‘Hey, don’t do that (protesting) anymore’ OR ELSE isn’t going to work in NFL

The Panthers have always done a great job of showing the love to veterans. Full field-length flag was at home openers 2016.

For anyone who thought NFL players creating awareness by protesting a specific situation– the killing of young black men by police officers that seemed almost epidemic in 2016– in this country could be ‘fixed’ by executive fiat and fines, there’s going to be a long period of trepidation before the first pre-season game.

For starters, there’s that First Amendment (freedom of speech) thing, and if the Founding Fathers decided to put it atop the amendment list ahead of possessing firearms, it probably deserves real consideration. The chances all 53 members of every team will 100-percent agree on a choice between staying in the locker room OR standing at attention during the anthem is slim, and slapping that on the table without any input from NFLPA was a move that’s unlikely to produce lock-step acceptance. Many factors can cause regular people to hide their feelings, *demanding* they do it OR ELSE is another thing.

As recently acquired wide receiver Torrey Smith of the Panthers put it:

“The whole reason guys were protesting was to draw awareness to something. To take that away and be, ‘Hey, don’t do that anymore,’ like you’re anti-American or something like people try to paint – it is very frustrating to continue to see that false narrative.”

That the opportunity to play professional sports is a fairly limited one is obvious, and every player who has taken a knee to protest like Colin Kaepernick did knows they were doing something that would certainly be unpopular or have negative effects. Especially for players with ‘short resumes’, the choice between possibly sticking somewhere or putting it on the line and going back to a less glorious job seemed a no-brainer.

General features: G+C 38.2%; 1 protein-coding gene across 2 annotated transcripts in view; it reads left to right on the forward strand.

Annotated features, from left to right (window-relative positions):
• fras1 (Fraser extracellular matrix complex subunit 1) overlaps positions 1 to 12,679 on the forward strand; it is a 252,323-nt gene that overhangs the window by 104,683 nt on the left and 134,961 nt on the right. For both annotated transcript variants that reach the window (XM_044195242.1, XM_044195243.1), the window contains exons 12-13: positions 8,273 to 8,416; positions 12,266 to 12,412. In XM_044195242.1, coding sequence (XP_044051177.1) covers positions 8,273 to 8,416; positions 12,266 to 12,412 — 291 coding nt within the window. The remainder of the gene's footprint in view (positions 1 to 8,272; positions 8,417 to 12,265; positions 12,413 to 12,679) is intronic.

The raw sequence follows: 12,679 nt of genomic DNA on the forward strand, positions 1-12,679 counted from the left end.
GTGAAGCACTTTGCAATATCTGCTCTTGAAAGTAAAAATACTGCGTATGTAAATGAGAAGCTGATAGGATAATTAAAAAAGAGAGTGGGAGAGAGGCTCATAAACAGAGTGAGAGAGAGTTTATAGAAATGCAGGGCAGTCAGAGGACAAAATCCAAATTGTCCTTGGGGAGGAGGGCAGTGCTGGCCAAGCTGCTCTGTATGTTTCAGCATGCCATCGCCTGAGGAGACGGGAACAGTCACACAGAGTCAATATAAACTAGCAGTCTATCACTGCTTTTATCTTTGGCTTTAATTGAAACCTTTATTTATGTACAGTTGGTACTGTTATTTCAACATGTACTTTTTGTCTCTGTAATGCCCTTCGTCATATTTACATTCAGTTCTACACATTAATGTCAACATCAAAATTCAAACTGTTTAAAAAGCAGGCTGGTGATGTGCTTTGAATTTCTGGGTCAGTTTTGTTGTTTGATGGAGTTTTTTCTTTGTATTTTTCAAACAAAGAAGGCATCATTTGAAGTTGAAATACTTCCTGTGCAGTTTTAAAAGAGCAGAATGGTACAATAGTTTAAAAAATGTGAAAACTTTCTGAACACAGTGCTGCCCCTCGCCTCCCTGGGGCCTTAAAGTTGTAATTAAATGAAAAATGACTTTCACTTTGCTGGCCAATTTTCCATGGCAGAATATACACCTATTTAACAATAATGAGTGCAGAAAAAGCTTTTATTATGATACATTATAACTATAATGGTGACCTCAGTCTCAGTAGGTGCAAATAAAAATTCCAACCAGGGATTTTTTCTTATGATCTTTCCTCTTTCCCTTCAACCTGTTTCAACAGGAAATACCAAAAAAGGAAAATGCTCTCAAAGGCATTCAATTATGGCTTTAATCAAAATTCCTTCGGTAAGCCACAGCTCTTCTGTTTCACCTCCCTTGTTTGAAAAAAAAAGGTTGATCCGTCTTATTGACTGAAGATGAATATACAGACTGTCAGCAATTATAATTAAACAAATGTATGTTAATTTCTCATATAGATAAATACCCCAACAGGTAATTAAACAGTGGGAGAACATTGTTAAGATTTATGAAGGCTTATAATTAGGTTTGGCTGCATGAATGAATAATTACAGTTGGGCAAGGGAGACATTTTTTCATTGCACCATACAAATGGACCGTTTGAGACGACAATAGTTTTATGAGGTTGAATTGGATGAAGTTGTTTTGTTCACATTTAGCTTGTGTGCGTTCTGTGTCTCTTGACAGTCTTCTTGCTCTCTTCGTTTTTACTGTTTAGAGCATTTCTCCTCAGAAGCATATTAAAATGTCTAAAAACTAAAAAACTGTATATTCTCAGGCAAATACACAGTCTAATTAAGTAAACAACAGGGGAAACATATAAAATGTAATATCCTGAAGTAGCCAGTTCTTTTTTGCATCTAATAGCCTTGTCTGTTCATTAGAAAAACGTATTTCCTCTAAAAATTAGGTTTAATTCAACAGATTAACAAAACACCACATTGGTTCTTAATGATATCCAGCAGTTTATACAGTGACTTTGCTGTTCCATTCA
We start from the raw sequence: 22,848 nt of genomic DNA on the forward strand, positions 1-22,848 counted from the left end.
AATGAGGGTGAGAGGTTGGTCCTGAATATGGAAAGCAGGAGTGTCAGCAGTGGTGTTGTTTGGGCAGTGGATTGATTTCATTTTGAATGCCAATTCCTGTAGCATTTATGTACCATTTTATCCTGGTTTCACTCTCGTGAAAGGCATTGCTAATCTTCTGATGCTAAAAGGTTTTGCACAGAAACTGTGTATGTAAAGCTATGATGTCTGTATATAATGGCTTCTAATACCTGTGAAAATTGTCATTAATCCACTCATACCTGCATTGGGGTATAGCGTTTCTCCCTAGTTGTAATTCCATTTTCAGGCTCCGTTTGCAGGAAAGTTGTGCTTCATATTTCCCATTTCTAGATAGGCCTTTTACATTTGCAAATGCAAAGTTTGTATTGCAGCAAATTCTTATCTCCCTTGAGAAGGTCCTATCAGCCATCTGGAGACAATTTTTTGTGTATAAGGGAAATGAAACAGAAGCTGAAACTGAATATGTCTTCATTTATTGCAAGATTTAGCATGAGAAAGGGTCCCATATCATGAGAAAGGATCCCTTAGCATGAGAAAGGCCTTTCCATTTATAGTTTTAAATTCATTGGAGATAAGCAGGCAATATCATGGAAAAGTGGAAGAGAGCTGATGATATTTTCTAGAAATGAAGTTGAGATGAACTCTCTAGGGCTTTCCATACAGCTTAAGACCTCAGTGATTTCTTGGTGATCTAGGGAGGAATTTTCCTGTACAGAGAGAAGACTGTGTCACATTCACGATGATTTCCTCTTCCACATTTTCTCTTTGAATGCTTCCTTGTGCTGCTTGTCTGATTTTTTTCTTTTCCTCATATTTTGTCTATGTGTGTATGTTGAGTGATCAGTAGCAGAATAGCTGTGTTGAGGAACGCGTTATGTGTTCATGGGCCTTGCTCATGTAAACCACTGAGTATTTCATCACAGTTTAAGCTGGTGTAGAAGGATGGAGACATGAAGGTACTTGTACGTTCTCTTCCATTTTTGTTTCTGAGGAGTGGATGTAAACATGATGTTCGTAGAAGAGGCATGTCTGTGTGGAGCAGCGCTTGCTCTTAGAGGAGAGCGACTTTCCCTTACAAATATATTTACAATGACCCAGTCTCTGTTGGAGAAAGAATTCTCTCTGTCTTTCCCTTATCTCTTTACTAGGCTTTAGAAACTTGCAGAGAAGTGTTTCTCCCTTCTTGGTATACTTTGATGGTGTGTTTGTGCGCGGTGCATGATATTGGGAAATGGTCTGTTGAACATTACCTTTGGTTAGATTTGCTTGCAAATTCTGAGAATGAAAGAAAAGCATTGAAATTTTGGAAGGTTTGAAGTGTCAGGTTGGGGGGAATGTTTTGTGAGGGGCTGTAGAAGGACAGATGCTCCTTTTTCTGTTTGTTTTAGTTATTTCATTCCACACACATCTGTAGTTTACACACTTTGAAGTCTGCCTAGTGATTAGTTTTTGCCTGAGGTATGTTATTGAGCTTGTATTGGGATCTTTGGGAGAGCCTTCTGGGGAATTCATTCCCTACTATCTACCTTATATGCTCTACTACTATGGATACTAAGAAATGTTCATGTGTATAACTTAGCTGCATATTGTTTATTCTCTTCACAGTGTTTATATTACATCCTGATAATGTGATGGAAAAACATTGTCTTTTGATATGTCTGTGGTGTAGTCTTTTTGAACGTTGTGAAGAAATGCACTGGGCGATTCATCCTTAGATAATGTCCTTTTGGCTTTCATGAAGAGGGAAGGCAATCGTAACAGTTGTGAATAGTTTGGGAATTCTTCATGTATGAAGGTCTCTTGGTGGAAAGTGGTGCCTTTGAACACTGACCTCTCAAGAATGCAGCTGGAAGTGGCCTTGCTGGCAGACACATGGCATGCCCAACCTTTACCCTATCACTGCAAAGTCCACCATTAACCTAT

The Panthers brought Torrey Smith to Carolina because he is a fast, experienced receiver and while they might not have known his outlook before, he has both abilities and rights. Don’t count on Coach Ron Rivera – who has a very strong military background in his family – to put Smith back on the market for being outspoken. Communication, probably privately, produces understanding the vast majority of the time, and Rivera has a reputation for being a ‘players coach’.

For the record, veteran defensive end, Julius Peppers, was the only Carolina Panthers player to remain in the locker room during the national anthem last year.

What they’re NOT doing is disrespecting the flag or U.S. military, and Smith isn’t only one who is frustrated about how that false narrative has eclipsed the original intention of personal, *silent* protesting. Even Pittsburgh Steelers offensive lineman Alejandro Villaneuva, admitted he was embarrassed about not being with his teammates in the locker room. Many felt he was standing tall because of his service as a Ranger in Afghanistan, but the Steelers understood he missed the boat on staying in locker room, not that he was trying to show anyone up.

President Trump recently dis-invited the NFL champion Eagles– of which Smith was a part last year– to the White House because many players publicly stated intentions not to attend. Several teams have stated similar feelings about the trip to White House situation – including the 2017 NBA champion Golden State Warriors.

Protesting via civil disobedience is going to happen – in Charlotte and elsewhere – not just as a knee jerk response, but with a strengthening of resolve: “This was mostly over, but…” in Smith’s words.  How new Panthers owner David Tepper reacts to any protesting – as both he and the Panthers organization are strongly involved in community service – will probably involve a meeting of the minds. New York Jets co-owner Christopher Johnson seems to have the best grip on protesting, stating he will pay any fines for players who kneel, because the prohibition was instituted without NFLPA coordination.

For fans throughout the NFL, its doubtful booing those who stand, stay in locker rooms, or kneel will affect them, and Kaepernick might well win a ton of money on the alleged collusion of owners to keep him unemployed, when someone like a (retired) Jay Cutler became the Dolphins quarterback at $10M for a sub-par effort.

If President Trump continues to amp the protesting situation, or somehow counts on owners to bench/cut players based on a specious factor that infringes on their team’s ability to win football games, that will show just how far anyone, including Cowboys owner Jerry Jones, is willing to go to– well, KNEEL— to his interpretation of events.